The Trump administration reportedly shared sections of that draft with European members of the nuclear deal
in February 2020.

According to Hook, “[T]he Trump administration’s preferred strategy is for the Security Council to extend the arms embargo while the U.S. continues to apply maximum economic pressure and maintains deterrence against Iranian aggression.” But, he said, if the United Nations “doesn’t renew the arms embargo against Iran, the U.S. will use its authority to do so.”

It is not clear whether the Trump administration’s move to reinstate sanctions through Resolution 2231 would succeed. Should the United States attempt to exercise the snapback mechanism and unilaterally block the expiration of the arms embargo, it is highly likely that the remaining parties to the nuclear deal (China, France, Germany, Russia, the United Kingdom, and the EU) will strive to delegitimize the U.S. legal argument in order to preserve the JCPOA.

Although the Europeans appear to share Washington’s concerns about Iran’s arms trade, they have made clear they do not support steps to extend the embargo that could lead to the JCPOA’s collapse. EU Foreign Policy Chief Josep Borrell said on April 30 that Europe does not consider the United States a participating member of the 2015 nuclear deal. A second European official said the same day that France, Germany, and the UK would not condone extending the embargo through the Resolution 2231 snapback clause because “the arms embargo is a legitimate part of the JCPOA.”

Vassily Nebenzia, Russian ambassador to the UN, said on May 12 that the United States “has lost any right” to snapback UN restrictions under Resolution 2231. China’s UN mission bluntly tweeted on May 14 that the United States “failed to meet its obligations under Resolution 2231 by withdrawing” from the JCPOA and that “it has no right to extend an arms embargo on Iran, let alone to trigger snapback.” Together, statements from Russia and China make clear that Moscow and Beijing will counter any U.S. efforts to extend the embargo through a standalone resolution or through invocation of the snapback mechanism.

The Trump administration appears determined to prevent the expiration of the UN embargo, but if the United States fails to do so, many key restrictions governing arms sales to and from Iran will remain in place. Iranian arms sales to nonstate actors in Yemen and Lebanon will continue to be subject to U.S. and UN restrictions, even if the embargo expires as scheduled in October 2020.

 

United States Ends Sanctions Waivers

The Trump administration has announced it will terminate some key sanctions waivers that had allowed other nations to cooperate on certain projects with Iran outlined in the 2015 nuclear deal.

Companies working on modifications to Iran’s heavy water reactor at Arak have 60 days to wind down activities or face U.S. sanctions, according to a May 27 statement from Secretary of State Mike Pompeo. The waiver allowing Iran to import uranium enriched to 20 percent for its Tehran Research Reactor and to transfer out spent fuel was also terminated.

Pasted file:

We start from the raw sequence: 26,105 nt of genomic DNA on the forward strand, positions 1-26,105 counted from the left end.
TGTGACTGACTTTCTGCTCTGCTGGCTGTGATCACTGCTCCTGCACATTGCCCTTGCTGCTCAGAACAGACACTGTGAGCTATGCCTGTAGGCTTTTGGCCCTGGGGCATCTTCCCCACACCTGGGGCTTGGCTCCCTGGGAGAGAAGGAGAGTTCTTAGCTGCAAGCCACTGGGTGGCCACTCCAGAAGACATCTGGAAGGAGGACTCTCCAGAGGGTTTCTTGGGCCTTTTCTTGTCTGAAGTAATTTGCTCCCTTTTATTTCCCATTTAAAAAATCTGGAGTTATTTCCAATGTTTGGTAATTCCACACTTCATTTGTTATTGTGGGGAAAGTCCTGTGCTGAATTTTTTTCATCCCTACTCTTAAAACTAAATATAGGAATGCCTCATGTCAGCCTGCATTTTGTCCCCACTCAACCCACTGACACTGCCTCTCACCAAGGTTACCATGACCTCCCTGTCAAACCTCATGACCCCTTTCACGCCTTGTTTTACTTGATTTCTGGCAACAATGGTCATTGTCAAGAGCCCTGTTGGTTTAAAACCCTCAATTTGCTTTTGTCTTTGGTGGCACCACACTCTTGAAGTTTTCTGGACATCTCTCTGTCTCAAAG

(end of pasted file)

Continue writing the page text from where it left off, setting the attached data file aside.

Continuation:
The United States had been issuing sanctions waivers allowing these projects to continue since U.S. President Donald Trump withdrew from the nuclear deal, known as the Joint Comprehensive Plan of Action (JCPOA), and reimposed sanctions on Iran in May 2018.

Under the terms of the nuclear deal, Iran is required to modify the unfinished reactor at Arak so that when operational it would produce annually far less plutonium than is necessary for a nuclear weapon. If the reactor were finished based on the original design, it would have produced enough plutonium for about two nuclear weapons per year.

Iran said in 2019 it would revert back to the original design of the reactor if cooperative efforts, which primarily include China and the United Kingdom, cease.

The agreement allows Iran to import uranium enriched to 20 percent to fuel its Tehran Research Reactor and requires Iran to ship out the spent fuel. The parties to the agreement are required to assist Iran in obtaining the necessary fuel. Iran is also prohibited from enriching uranium to more than 3.67 percent uranium-235 for 15 years under the nuclear deal.

In past statements announcing the renewal of waivers for these sanctions, Pompeo has highlighted the nonproliferation benefits of the cooperative projects. In October, Pompeo said the United States was issuing the waivers because the projects “help preserve oversight of Iran’s civil nuclear program, reduce proliferation risks,” and “prevent the regime from reconstituting sites for proliferation-sensitive purposes.”

In the May 27 announcement, Pompeo said that Iran has “continued its nuclear brinkmanship by expanding proliferation sensitive activities” so he “cannot justify renewing the waiver for these JCPOA-related activities.”

It is unclear what activities Pompeo is referring to. While Iran has taken steps to violate the nuclear deal in response to Trump’s reimposition of sanctions, Tehran has not announced any new actions to reduce compliance with the accord since the United States last renewed the waivers March 30.

Pompeo said the Trump administration would extend for another 90 days the waiver allowing cooperative activities at the Bushehr power reactor to “ensure safety of operations.” The Bushehr reactor was operational prior to the JCPOA’s implementation.

Waivers for several other cooperative projects were terminated in 2019.—KELSEY DAVENPORT

The United States may try to claim participation in the 2015 Iran nuclear deal to ensure the continuation of a UN embargo against Tehran.